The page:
adalimumab. malignancy. a known mediator of inflammation in various immune-mediated diseases.The cytokine IL-23 is critical for the survival and proliferation of Th17 cells.4 Figure 3 Interleukin (IL)-23 and IL-12 share the p40 subunit. . and infliximab) all target TNF-. although IL-12 and IL-23 have distinctly different functions. ankylosing spondylitis. p19 and p40. selection of TNFas a target involved concern about its immunologic properties in relation to clinical disease (ie. psoriatic arthritis. they share a p40 subunit (Figure 3). these new agents are promising in treating psoriasis. and Crohn’s disease. yet each has its own unique subunit. Thus. IL-23 is composed of two subunits. Originally. Adapted. IL-17 and IL-22 that may provide even more specific Th17 pathway targeting is ongoing. Early studies are encouraging—both biologics showed excellent efficacy and an excellent safety profile in early clinical trials. recently developed monoclonal antibodies that target the shared p40 subunit of IL-12 and IL-23. and neurologic disorders. Development of molecules that work against p19. In light of current understanding of the biology of the Th17 pathway and the key players of inflammation. TNF- appears to be involved in more than just inflammation. However. rheumatoid arthritis. currently are being tested in clinical trials. Anti-IL-12/23 Biologics Ustekinumab (CNTO1275) and ABT-874. The design of a more specific biologic ideally will lead to increased efficacy and reduced adverse effects.4 Further insight and understanding of the T cell and its role in psoriasis led to the creation of bioengineered molecules that target these critical pathways. inflammation). from Blauvelt. and its blockade may increase the risk for infection. including psoriasis. etanercept. with permission. Commonly used biologic agents (eg. IL-12 is a cytokine produced by dendritic cells that is composed of the p40 subunit (shared with IL-23) and a subunit called p35. These two biologic agents are the first to specifically target the Th17 and Th1 pathways.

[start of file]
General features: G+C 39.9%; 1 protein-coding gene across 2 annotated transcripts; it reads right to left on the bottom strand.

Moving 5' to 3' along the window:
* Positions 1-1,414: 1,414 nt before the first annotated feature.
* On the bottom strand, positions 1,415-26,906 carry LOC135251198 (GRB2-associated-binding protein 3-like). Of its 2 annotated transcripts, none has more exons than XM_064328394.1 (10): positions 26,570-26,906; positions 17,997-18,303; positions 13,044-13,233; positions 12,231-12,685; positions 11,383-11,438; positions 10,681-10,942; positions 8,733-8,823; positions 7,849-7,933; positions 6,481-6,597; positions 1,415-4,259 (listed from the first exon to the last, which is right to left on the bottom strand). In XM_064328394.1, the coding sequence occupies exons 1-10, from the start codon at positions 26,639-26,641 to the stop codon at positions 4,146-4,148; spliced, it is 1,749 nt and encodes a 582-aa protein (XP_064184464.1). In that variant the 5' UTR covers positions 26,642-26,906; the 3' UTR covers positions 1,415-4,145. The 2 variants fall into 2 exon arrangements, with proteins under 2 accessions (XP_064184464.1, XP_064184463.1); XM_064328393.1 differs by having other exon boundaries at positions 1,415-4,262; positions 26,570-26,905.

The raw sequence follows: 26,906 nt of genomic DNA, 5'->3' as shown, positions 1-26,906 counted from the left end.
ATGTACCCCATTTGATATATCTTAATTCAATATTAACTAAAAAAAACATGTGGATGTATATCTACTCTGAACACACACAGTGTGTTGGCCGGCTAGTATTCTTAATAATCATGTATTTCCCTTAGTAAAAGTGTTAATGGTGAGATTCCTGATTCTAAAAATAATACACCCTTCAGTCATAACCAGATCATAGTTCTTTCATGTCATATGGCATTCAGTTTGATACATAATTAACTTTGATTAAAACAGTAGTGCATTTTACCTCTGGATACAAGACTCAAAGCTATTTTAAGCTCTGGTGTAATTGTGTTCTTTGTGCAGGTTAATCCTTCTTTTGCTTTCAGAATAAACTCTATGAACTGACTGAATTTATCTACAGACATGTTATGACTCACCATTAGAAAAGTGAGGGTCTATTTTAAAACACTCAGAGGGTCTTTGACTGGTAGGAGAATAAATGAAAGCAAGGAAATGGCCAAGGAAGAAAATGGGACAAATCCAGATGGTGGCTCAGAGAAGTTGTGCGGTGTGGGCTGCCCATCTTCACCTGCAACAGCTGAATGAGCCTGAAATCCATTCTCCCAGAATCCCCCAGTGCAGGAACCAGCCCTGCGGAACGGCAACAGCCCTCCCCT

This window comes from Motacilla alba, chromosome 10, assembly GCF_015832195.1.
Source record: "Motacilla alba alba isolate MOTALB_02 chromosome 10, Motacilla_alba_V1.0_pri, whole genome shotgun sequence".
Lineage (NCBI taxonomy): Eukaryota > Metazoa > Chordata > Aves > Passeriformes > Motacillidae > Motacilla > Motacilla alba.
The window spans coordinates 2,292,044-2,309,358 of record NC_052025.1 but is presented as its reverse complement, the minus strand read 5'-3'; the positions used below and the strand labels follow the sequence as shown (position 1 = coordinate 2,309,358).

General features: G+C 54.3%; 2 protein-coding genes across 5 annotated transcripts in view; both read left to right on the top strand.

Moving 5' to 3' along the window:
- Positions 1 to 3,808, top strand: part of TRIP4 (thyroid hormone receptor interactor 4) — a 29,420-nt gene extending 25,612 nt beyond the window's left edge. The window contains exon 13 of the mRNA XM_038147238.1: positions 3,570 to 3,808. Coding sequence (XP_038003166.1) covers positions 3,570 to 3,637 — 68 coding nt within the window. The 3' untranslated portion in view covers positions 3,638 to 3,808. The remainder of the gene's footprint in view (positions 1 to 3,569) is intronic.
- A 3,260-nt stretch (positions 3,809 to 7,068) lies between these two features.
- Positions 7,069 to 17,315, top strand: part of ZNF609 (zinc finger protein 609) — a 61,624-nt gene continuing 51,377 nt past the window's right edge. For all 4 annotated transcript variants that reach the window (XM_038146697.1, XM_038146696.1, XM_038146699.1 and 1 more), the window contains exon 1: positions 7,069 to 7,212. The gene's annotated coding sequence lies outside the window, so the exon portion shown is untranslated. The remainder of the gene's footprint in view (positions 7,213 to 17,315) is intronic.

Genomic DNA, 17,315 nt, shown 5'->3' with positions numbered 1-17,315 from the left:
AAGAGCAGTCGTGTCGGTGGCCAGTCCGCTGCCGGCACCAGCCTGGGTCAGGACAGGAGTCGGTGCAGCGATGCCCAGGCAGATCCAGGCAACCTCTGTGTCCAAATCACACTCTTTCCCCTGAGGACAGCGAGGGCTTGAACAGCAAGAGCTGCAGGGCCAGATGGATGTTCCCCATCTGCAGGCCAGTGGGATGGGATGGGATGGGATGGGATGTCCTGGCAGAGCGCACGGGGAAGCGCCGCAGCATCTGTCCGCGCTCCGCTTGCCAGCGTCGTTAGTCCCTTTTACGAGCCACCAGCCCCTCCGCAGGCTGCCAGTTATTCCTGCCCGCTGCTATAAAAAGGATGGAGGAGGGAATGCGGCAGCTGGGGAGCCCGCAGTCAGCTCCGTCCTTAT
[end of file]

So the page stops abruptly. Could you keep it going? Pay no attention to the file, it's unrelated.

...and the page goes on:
the ancient molecules that are responsible for innate immunity. yet increased LL-37 levels were found in psoriatic lesions but not in those other three diseases (Figure 4). antimicrobial peptides generated great interest as investigators seek to understand their role in both health and disease. and prurigo nodularis.12 Thus. The first antimicrobial peptide discovered from human skin was human -defensin-2 (HBD-2). atopic dermatitis.6 Thereafter. cathelicidin peptides apparently are involved in immunomodulation and may provide a link between innate epithelial defense and adaptive immunity. LL-37 upregulation may provide further insight into the multifactorial causes and pathogenesis of psoriasis.10 Lande et al11 compared LL-37 levels in patients with several chronic skin diseases. In addition to their broad-spectrum antimicrobial activity. and patients with atopic dermatitis are prone to bacterial and viral infections. fungi. They are rapidly released upon injury to and/or infection of the skin and disrupt the microbial cell membrane. . The major antimicrobial-peptide families in the skin are -defensins (HBD-1. They found that there were clinical similarities between the four diseases. together. remain the first line of antimicrobial defense in both the plant and animal kingdoms. HBD-2. and HBD-4) and cathelicidins (LL-37). First described nearly 25 years ago. HBD-3. and certain viruses. These dendritic cells subsequently produce interferon-. these LL-37/DNA complexes are taken up by plasmacytoid dendritic cells. including psoriasis. psoriatic patients are relatively immune to many common skin infections. several other antimicrobial peptides were isolated.11 They noted that LL-37 forms specific complexes with DNA.8 Psoriasis and Immunity from Skin Infections Levels of the antimicrobial peptides HBD-2 and LL-37 are lower in atopic dermatitis skin lesions than in psoriatic skin lesions. lupus erythematosus.9 Interestingly. This lack of infections may result from the specific upregulation of HBD-2 and LL-37 in psoriatic lesions. and psoriatic lesions then form. which was isolated from psoriatic plaques.Antimicrobial Peptides: Cathelicidins and BETA-Defensins Antimicrobial peptides.7 The -defensins exhibit broad activity against bacteria.